was prettier than she’d tever been
before, and that he wasn’\t married
and—but, shucks, you cWn guess
how it all turned out.
When blankets are washed at
home do not wring them dry. In
stead hang them outdoors on the
clothesline to dry.
* * *
After washing white silk stock
ings or gloves and rinsing them
thoroughly be sure to hang them
in the shade to dry. This will keep
them white.
* • *
If the chicken is well rubbed in
side and out with a cut lemon be
fore being cooked it will make the
meat white, juicy and tender.
* * *
Custard pies should first be
started to bake in a hot oven to
set the crust, then the heat of the
oven should be quickly reduced so
that the custard may cook slowly.
* * *
When you have potatoes left
over from a meal do not peel, as
a cold potato keeps better with
the jacket on. If peeled, It dries
on the outside and must be
trimmed before using, and that is
wasteful. Also, an economical way
to prepare mashed potatoes is
boil them in their jackets, peel
and then mash.
• * *
Before heating milk in a sauce
pan rinse the pan with water and
the milk will not scorch so easily.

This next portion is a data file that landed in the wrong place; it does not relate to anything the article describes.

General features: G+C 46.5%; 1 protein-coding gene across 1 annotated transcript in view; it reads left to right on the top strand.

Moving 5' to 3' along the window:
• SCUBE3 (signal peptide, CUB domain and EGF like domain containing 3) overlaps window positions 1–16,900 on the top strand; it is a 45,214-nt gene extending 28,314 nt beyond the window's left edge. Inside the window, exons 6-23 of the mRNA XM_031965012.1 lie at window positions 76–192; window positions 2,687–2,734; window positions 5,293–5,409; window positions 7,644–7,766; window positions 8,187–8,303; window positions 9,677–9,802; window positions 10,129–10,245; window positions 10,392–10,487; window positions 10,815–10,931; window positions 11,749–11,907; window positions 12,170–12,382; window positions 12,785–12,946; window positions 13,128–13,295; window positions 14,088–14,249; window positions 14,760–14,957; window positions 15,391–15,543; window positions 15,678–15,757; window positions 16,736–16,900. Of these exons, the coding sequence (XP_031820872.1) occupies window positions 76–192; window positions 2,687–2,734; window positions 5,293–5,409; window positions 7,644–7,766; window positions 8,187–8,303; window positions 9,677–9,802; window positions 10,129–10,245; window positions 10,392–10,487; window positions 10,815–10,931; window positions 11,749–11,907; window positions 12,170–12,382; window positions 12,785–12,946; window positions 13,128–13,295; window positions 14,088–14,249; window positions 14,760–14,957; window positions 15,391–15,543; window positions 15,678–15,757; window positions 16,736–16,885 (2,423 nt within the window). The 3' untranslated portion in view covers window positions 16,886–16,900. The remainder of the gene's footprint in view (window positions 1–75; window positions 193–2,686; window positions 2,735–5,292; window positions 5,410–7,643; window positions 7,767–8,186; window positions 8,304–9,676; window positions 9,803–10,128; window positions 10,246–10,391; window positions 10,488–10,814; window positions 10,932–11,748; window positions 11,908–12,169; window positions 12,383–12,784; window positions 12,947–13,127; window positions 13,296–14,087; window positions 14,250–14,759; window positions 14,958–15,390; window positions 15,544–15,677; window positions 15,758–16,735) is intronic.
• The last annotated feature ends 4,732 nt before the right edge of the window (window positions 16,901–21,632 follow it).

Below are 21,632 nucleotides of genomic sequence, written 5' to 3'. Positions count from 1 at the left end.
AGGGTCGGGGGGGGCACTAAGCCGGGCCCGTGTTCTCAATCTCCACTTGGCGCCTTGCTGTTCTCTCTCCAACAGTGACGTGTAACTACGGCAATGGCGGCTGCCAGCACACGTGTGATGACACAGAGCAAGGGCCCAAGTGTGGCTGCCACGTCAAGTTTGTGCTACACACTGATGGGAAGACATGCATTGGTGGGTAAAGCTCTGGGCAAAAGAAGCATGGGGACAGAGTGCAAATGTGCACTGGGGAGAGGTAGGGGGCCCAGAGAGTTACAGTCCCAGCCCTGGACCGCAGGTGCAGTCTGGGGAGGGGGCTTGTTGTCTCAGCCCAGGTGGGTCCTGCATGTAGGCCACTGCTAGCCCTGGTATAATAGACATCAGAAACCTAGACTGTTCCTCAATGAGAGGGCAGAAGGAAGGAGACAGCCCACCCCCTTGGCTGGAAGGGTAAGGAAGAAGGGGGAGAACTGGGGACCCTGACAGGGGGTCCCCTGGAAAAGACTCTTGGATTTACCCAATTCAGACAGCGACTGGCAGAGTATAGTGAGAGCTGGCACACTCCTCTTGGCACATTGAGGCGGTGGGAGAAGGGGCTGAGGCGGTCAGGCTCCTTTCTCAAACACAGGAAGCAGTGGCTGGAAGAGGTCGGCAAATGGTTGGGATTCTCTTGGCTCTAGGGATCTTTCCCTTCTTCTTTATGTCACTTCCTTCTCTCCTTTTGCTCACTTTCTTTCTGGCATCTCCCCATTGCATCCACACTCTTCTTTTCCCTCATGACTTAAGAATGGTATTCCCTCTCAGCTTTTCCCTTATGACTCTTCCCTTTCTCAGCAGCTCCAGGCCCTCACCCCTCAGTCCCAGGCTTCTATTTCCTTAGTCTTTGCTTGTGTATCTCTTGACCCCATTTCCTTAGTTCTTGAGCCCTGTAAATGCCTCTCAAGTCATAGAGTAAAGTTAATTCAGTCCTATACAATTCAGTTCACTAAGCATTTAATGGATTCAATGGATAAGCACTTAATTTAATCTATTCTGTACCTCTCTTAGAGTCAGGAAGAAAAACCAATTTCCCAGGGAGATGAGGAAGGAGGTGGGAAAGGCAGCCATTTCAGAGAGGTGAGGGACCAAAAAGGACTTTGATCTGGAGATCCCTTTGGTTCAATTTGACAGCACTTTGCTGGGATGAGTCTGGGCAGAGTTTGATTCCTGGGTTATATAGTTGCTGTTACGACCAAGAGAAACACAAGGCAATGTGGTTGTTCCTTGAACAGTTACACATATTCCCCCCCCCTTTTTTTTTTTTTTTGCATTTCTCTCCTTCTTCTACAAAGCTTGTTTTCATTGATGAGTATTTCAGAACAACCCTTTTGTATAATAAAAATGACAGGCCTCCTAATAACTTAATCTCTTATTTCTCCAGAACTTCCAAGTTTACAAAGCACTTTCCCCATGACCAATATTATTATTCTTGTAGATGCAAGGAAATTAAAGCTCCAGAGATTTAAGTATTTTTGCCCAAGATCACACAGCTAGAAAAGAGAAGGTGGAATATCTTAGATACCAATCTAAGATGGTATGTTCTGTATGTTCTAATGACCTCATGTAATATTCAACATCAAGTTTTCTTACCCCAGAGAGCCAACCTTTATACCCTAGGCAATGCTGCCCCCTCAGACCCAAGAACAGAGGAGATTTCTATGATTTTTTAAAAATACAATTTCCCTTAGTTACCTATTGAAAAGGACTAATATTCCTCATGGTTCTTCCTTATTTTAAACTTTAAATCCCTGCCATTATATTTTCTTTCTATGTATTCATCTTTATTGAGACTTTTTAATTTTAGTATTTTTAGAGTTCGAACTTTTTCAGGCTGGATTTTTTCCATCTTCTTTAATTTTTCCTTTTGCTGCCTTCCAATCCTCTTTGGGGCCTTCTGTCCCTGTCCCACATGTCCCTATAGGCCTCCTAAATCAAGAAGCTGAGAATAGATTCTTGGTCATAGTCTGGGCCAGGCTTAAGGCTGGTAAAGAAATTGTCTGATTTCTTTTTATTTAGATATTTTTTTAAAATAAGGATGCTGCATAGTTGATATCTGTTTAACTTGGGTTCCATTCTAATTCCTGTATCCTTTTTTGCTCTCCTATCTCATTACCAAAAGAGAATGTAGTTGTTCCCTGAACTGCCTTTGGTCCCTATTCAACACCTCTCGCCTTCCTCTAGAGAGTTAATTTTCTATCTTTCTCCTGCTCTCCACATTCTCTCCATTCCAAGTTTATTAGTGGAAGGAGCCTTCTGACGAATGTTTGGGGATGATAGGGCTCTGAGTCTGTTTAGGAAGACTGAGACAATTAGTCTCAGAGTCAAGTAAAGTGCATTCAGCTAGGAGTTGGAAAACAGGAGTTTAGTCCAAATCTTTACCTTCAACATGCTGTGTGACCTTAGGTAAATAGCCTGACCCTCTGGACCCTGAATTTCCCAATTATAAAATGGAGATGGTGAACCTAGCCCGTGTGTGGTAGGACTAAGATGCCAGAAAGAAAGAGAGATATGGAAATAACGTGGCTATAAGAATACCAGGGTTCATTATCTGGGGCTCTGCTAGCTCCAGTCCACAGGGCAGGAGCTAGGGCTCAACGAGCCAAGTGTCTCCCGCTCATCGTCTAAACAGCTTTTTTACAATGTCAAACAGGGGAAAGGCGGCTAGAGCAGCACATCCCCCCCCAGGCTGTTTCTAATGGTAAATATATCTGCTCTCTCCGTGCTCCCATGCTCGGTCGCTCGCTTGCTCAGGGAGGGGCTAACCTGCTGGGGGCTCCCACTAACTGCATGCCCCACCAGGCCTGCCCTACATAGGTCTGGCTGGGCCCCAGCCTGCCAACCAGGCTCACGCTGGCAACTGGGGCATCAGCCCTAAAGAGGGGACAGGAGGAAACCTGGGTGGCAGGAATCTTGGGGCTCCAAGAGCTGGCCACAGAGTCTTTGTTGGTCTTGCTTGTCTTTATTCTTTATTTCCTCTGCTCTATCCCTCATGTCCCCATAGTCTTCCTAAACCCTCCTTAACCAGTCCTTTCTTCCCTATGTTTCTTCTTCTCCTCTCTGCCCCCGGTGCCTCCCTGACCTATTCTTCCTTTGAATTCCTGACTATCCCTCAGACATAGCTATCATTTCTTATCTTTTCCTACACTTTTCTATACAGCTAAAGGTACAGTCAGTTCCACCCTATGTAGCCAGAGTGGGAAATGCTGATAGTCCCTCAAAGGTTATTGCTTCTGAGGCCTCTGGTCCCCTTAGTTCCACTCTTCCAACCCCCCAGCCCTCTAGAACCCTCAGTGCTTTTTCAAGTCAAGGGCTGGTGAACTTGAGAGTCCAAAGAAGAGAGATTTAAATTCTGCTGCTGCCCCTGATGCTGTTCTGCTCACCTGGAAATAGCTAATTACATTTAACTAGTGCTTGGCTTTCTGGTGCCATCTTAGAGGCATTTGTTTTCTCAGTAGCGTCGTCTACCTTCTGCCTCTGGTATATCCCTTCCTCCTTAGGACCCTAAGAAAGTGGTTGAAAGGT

* * *
Never beat or stir cereals or
rice with a spoon. It makes them
pasty. Use a silver-plated fork.
© Associated Newspapers.—WNU Service.
Week’s Supply of Postum Free
Read the offer made by the Postum
Company In another part of this pa
per. They will send a full week’s sup
ply of health giving Postum free to
anyone who writes for It.—Adv.
Charming Music
No music is so charming to my
ears as the requests of my
friends, and the supplications of
those in want of my assistance.
Take l/our Choice of
■ makes them AH f ■
Tanglefoot Fly Paper in tho
standard sheet has been tho
leading fly exterminator for
50 years. Clean, effective and
inexpensive. Also obtainable
in the junior size in con
venient holders.
Tanglefoot Fly Spray is
specially prepared. Super
powerful. Kills flies
yet is harmless to
humans, furnishings Of
Rub Cuticura Ointment into scalp—
leave overnight—then wash with rich
lathering, medicated Cuticura Soap.
Helps clear out dandruff, relieves itchy
scalp and promotes lustrous hair
growth. Start the Cuticura treatment
today. FREE Sample—write "Cuticura"
Dept 32, Malden, Mass.
A Real Live Stock Com. Firm
At the Omaha Market
PvO you suffer burning, scanty of
Lf too frequent urination; backache*
headache, dizziness, loss of energy*
leg pains, swellings and pufRnets
under the eyes? Are you tired, nerv
ous—feel all unstrung and don't
know what is wrong?
Then give some thought to your
kidneys. Be sure they function proper
ly for functional kidney disorder per
mits excess waste to stay in the blood,
and to poison and upset the whole
, system.
Use Doan's Pills. Doan's are for the
kidneys only. They are recommended
the world over. You can get the gen
uine, time-tested Doan’s at any drug
Placed anywhere. Daley Fly I
Killer attracts and kills file*. |
Guaranteed, effective. Neat, ■
convenient — Cannot spill— ■
WUlnot soil or lnlum anythin* ■
Lasts all season. 20o at all I
lealers. Harold Somera, Inc., I
_SO DeKalb Avs.3'Uyn.N.Y. |